This technology capitalizes on the brain’s unparalleled ability to notice patterns and a computer’s ability to develop them. It is not hard to envision the next logical step: a weapon that acts on the soldier’s threat-detection response and takes action against any perceived threat.
And what if, in addition to allowing the computer to act on the soldier’s responses, it could influence the responses as it magnifies and develops them? That’s the potential of the experiments in brain-to-brain communication being carried out by Rao and others. By reversing the flow—from interpreting signals to introducing them—scientists are starting to dive into murky waters. Research has already demonstrated that the brain activity of sociopaths is distinctive at an early age; what is to prevent us, for example, from manipulating the neurons of a 4-year-old to prevent the murders she might commit at age 25? If we can use neurology to control psychology, where are the limits?
These experiments might lead some to believe that BCIs will lead to a complete model of the mind, which can be used for medical breakthroughs or dystopian mind control. Yet what holds scientists back is that what counts as a “thought” is much different from Jan Scheuermann’s instruction to Hector to “move 5 inches forward” or DARPA’s Threat Warning System that looks for a specific group of neurons firing.
Scientists say that the real brain decoding—the ability to read actual thoughts—would entail a computer that can recreate human feelings, memories, and desires. How can one define the myriad fleeting thoughts that an individual experiences and transcribe them? Discerning that level of intention will require new ways of decoding brain signals that are collected across larger swathes of cerebral geography.
“Things start getting fuzzy: cognition, learning, memory, you can’t define those very clearly,” Schwartz remarks. “If someone told me, put electrodes in the brain and find a thought, well, you’ll have to tell me what that looks like before I know if I found it.”
“BCIs require a more detailed understanding of these network interactions, but there’s this big hole in the middle, at the mesoscale: For brain science to advance, we need to attack the problem at that level, and form a bridge, and we need the tools to do it,” says Donoghue.
What is to prevent us, for example, from manipulating the neurons of a 4-year-old to prevent the murders she might commit at age 25?
Researchers at the Behavioral and Clinical Neurosciences Institute, at Cambridge, published a paper in 2009 that argued for a new way of looking at brain function and cognition. They claimed that the brain’s structure is fractal, in the sense of exhibiting near-infinite levels of complexity, each replicating the levels above and below. This means that it would be impossible to create a model of how it functions.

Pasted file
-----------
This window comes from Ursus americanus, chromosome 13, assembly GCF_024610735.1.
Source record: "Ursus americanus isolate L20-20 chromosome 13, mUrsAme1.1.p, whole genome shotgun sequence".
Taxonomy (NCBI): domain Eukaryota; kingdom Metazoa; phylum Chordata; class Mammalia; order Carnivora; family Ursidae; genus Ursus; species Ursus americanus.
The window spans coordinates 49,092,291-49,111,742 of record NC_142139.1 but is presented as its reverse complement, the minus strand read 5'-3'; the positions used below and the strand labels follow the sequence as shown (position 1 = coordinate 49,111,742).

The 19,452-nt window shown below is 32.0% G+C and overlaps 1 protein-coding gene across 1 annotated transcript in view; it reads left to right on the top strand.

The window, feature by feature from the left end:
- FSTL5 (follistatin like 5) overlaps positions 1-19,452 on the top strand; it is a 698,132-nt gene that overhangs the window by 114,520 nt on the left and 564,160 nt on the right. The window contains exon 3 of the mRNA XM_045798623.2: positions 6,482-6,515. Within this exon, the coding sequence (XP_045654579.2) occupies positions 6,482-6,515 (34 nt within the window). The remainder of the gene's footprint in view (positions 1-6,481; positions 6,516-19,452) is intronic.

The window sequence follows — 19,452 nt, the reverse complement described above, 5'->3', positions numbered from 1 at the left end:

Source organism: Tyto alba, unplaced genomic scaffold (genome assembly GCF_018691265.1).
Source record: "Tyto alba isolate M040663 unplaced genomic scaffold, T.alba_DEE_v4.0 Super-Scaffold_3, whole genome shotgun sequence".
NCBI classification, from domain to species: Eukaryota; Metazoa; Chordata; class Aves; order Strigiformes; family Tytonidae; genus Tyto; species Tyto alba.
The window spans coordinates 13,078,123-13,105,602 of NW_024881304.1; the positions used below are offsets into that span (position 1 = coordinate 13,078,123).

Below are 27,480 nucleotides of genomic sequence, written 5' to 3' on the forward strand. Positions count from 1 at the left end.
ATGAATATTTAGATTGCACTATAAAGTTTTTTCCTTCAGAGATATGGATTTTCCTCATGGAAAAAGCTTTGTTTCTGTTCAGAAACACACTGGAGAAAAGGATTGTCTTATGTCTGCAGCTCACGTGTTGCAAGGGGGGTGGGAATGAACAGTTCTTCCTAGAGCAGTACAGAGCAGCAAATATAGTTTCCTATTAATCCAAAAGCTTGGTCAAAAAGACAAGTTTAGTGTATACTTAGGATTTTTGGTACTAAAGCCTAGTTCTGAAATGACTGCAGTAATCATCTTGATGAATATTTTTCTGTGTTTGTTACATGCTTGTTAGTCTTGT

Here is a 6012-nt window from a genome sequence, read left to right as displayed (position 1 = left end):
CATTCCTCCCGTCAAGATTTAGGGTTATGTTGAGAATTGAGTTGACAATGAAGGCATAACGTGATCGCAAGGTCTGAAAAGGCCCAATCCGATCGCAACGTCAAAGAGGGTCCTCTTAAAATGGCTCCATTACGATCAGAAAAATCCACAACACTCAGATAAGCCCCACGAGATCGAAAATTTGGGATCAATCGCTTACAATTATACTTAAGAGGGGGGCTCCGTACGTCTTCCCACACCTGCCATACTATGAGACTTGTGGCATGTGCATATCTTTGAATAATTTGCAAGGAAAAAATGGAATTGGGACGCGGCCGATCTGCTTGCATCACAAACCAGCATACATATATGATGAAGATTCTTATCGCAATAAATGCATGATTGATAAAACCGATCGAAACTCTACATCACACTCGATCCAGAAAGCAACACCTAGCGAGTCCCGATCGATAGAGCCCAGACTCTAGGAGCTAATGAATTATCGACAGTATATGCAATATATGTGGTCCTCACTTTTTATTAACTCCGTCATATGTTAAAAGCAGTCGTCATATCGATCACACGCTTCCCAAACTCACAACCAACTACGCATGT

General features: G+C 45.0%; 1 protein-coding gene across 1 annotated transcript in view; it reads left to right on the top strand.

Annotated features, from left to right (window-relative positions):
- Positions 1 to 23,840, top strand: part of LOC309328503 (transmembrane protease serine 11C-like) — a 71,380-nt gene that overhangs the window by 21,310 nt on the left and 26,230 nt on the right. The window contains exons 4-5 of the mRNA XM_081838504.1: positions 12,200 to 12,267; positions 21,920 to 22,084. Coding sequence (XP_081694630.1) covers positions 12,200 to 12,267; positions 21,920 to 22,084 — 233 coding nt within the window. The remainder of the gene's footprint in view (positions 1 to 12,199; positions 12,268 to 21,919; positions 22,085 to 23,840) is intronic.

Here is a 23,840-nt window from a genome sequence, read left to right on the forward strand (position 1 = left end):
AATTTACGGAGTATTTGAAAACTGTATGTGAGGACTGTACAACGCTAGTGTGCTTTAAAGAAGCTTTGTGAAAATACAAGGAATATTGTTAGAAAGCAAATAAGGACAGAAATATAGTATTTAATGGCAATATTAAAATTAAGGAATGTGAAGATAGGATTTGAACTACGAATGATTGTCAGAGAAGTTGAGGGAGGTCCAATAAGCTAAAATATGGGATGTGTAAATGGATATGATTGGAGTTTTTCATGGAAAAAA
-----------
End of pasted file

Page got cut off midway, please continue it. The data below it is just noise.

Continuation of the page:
To truly parse the neural patterns that lead to the composition of the “Ode to Joy” involves many, many neural circuits acting in self-organized systems that might not happen in any one location in the brain. They might be distributed across many areas. Recovering, or reproducing that dense interplay of electrical impulses remains beyond the reach of our most finely tuned neuro-imaging systems. What’s needed is an entirely new way of conceiving the brain at work.
Those challenges were underlined in April, when President Obama announced the Brain Research through Advancing Innovative Neurotechnologies (BRAIN) initiative, a $100 million program to more completely map the brain. Announcing the new funding, Obama compared the BRAIN initiative to the Human Genome project: a long-term program to open up new vistas in medicine and human biology.
Some in the scientific community believe that BRAIN and its correlated mapping efforts are not only futile, but also misguided. No matter how closely you track an electrical impulse through the mind’s critical network, you are no closer to “seeing” how the face of a child affects her father, or unraveling the tangle of emotion and intellect and memory behind Beethoven’s later works, or understanding the motivations of a psychopath.
No one has yet looked at a living human brain and verbalized its ideas without the decoder of the human mind. BCIs will bring inestimable benefits to people trapped in immobile bodies, giving speech and action back to people with severe spinal injuries or disorders. Those accomplishments more than justify whatever risk of misuse the technology entails. But in probing the brain’s complex mysteries we are not only playing God; we may well be on a pointless search for the ineffable, a high-tech hunt for a chimera.